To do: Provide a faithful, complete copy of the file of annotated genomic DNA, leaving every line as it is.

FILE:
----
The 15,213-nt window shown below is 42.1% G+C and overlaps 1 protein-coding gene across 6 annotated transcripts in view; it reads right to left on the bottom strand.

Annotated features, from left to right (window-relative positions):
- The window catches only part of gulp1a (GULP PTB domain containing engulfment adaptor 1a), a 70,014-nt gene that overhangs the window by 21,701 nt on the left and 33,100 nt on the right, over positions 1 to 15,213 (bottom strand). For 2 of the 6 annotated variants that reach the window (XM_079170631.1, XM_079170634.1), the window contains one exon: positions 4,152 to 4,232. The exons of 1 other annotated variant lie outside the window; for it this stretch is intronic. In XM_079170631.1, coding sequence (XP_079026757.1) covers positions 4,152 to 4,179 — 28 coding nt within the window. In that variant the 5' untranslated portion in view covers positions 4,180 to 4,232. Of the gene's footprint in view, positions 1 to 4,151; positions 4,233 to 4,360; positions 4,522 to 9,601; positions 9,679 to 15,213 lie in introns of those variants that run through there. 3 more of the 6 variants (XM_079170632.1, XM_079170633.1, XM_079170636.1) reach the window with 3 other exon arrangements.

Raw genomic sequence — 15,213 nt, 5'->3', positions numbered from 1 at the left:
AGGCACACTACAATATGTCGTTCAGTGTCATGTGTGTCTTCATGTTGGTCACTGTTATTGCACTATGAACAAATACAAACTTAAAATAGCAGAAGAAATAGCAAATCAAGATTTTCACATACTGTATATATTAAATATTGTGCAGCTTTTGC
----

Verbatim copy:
The 15,213-nt window shown below is 42.1% G+C and overlaps 1 protein-coding gene across 6 annotated transcripts in view; it reads right to left on the bottom strand.

Annotated features, from left to right (window-relative positions):
- The window catches only part of gulp1a (GULP PTB domain containing engulfment adaptor 1a), a 70,014-nt gene that overhangs the window by 21,701 nt on the left and 33,100 nt on the right, over positions 1 to 15,213 (bottom strand). For 2 of the 6 annotated variants that reach the window (XM_079170631.1, XM_079170634.1), the window contains one exon: positions 4,152 to 4,232. The exons of 1 other annotated variant lie outside the window; for it this stretch is intronic. In XM_079170631.1, coding sequence (XP_079026757.1) covers positions 4,152 to 4,179 — 28 coding nt within the window. In that variant the 5' untranslated portion in view covers positions 4,180 to 4,232. Of the gene's footprint in view, positions 1 to 4,151; positions 4,233 to 4,360; positions 4,522 to 9,601; positions 9,679 to 15,213 lie in introns of those variants that run through there. 3 more of the 6 variants (XM_079170632.1, XM_079170633.1, XM_079170636.1) reach the window with 3 other exon arrangements.

Raw genomic sequence — 15,213 nt, 5'->3', positions numbered from 1 at the left:
AGGCACACTACAATATGTCGTTCAGTGTCATGTGTGTCTTCATGTTGGTCACTGTTATTGCACTATGAACAAATACAAACTTAAAATAGCAGAAGAAATAGCAAATCAAGATTTTCACATACTGTATATATTAAATATTGTGCAGCTTTTGC